Toronto Pride say police welcome to participate in parade next year
Pride Toronto is reversing a controversial decision to bar police from marching in uniform in the annual Pride Parade.
In an open letter, the organization announced it is allowing the Toronto Police Service to submit an application, and if the application meets all the requirements, they will let the cops march.
"We asked the Toronto Police to embark on a process of increased co-operation and collaborative action with the city's LGBT2Q+ organizations," the letter reads, "we sought, continue to seek, institutional change that takes time and openness to achieve."
In 2016, Black Lives Matter Toronto halted the Toronto Pride Parade, asking for a list of various demands, one of which was the exclusion of uniformed officers in the parade.
Barring the Toronto police who, themselves, consist of many LGBTQ+ people whom should march with their fellow queer Canadians was an error. Our celebration was held hostage by a group unrelated to Pride.— ℊesslar (@gesslar) October 16, 2018
The group demanded the change due to a history of tension between the queer community and police, including examples of police brutality and over-enforcement of outdated and non-existent laws.
The decision for Pride to agree to the changes sparked a controversy that has raged the past two years. Many in the LGBTQ community felt the exclusion was necessary, while others felt exclusion of one group went against the message of Pride.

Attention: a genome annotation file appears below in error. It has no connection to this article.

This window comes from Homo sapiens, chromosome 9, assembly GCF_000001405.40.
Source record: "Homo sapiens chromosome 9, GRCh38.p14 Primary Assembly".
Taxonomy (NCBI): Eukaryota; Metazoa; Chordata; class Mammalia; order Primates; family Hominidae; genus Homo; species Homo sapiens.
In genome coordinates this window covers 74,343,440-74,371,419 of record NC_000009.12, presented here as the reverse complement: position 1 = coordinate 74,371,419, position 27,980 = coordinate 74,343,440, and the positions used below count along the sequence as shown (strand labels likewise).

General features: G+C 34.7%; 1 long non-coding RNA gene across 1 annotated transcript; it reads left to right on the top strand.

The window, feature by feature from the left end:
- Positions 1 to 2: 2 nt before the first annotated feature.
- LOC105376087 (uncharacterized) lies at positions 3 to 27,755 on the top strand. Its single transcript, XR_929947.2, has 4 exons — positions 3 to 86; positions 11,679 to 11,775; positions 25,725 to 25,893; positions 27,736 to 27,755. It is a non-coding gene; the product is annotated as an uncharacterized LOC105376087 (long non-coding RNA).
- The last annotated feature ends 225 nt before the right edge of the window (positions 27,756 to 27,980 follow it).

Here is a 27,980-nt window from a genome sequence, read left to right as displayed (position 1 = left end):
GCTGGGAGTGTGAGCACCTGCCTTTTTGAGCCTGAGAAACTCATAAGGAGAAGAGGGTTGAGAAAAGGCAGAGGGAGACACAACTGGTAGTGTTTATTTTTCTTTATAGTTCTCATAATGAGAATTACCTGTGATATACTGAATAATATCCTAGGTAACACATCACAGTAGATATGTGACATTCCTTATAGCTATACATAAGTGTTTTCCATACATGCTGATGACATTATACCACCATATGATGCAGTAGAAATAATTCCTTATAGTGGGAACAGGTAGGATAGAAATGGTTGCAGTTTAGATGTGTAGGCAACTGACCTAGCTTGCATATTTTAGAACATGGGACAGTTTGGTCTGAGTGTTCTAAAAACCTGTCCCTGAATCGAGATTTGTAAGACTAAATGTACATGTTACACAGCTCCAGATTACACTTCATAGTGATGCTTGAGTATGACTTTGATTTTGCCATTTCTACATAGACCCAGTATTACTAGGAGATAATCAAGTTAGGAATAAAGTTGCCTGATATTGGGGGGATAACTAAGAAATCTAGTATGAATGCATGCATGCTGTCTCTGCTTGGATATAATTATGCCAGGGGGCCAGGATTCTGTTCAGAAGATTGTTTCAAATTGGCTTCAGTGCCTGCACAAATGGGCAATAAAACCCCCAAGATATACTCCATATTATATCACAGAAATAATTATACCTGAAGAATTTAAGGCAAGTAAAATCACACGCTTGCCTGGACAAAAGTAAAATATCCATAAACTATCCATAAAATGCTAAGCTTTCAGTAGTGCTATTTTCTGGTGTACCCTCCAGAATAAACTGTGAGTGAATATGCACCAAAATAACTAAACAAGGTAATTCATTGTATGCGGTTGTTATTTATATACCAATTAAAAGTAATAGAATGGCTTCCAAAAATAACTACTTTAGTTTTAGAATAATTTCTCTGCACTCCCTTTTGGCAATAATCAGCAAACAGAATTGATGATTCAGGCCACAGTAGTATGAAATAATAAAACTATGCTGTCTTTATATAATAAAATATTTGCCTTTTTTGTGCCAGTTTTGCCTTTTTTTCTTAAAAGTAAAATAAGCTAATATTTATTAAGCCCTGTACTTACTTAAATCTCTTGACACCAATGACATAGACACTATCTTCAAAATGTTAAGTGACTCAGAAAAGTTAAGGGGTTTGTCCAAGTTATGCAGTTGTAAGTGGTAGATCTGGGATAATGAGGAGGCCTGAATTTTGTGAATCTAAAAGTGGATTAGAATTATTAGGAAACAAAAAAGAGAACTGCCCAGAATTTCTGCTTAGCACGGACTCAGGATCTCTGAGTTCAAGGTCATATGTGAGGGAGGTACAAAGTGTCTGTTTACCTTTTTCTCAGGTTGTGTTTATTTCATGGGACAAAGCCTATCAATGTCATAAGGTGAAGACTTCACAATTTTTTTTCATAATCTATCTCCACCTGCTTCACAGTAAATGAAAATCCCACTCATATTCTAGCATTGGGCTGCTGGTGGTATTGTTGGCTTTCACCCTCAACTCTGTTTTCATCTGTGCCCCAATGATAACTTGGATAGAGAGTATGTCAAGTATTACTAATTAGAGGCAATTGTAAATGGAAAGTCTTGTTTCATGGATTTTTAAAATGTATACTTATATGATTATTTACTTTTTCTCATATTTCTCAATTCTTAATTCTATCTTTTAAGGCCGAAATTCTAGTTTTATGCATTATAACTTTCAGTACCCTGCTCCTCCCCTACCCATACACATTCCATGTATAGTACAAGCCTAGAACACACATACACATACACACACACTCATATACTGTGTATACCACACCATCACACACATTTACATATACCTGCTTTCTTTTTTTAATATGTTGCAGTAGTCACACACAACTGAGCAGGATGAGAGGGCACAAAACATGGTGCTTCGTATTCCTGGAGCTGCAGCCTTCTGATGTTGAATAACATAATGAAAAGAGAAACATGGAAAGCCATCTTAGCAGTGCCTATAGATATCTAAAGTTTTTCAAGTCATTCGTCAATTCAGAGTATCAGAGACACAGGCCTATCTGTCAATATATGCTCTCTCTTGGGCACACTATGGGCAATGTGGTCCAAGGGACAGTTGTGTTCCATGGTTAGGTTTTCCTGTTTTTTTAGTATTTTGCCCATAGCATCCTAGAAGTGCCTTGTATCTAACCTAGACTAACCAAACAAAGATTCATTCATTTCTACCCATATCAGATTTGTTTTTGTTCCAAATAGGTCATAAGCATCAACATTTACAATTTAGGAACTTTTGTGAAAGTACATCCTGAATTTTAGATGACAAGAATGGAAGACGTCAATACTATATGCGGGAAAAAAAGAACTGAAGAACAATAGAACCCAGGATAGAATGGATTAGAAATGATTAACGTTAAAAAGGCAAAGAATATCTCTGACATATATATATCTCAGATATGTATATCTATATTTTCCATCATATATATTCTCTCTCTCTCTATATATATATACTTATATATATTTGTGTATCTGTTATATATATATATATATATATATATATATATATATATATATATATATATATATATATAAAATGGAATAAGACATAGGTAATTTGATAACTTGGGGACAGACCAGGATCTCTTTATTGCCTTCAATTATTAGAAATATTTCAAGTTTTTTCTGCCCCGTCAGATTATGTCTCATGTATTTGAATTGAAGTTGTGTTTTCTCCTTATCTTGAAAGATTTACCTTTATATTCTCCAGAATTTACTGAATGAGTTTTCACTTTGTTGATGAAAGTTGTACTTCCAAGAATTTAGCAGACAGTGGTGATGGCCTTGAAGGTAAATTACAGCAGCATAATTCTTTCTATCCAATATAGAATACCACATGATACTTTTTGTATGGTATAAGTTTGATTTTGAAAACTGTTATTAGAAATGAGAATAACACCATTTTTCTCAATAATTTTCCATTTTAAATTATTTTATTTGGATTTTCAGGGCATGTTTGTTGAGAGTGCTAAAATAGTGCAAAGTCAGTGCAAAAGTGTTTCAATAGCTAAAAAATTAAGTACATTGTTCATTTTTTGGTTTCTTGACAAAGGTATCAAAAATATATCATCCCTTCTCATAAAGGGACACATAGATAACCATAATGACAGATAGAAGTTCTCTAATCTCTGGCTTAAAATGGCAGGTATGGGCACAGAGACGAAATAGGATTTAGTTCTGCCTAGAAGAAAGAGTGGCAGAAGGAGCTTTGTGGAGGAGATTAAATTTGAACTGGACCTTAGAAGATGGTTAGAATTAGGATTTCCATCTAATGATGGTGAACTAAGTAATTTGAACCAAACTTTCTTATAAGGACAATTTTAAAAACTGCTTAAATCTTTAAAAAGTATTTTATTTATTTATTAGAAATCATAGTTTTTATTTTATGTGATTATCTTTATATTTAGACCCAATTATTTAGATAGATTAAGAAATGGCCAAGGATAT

@PrideToronto the police dont deserve to march in Pride. If you insist on including the police, they should wear t-shirts that identify themselves as police officers and supporters of Pride instead of wearing militant uniforms that hurt many marginalized people. #cdnpoli #PrideTO— The Canadian Girl (@thecdngrl) October 16, 2018
Pride Toronto asked the TPS to withdraw their application following their arguably mishandled investigation into Bruce McArthur, a serial killer that targeted gay men.
"We asked for time to mourn and to discover how to heal. The Police honoured our request, and the Parade became an important moment in our collective expression of resilience and our individual expressions of heartache," reads the letter.
I feel like Halifax Pride, and the HRP did the right thing in their approach to police at pride. They protected the parade but didn't March in uniform, and the cops held a neighborhood BBQ with local vendors. It was an official event, but separate from the parade.— 🏳️🌈 Mergus ex Lembus🇨🇦 (@GreatCDNSeagull) October 16, 2018
Though many in the LGBTQ community are going to be rightfully upset, Pride Toronto says next year's parade will be a continuation of efforts to include diverse experiences and voices.
"We acknowledge and respect those who will find this decision a difficult one."
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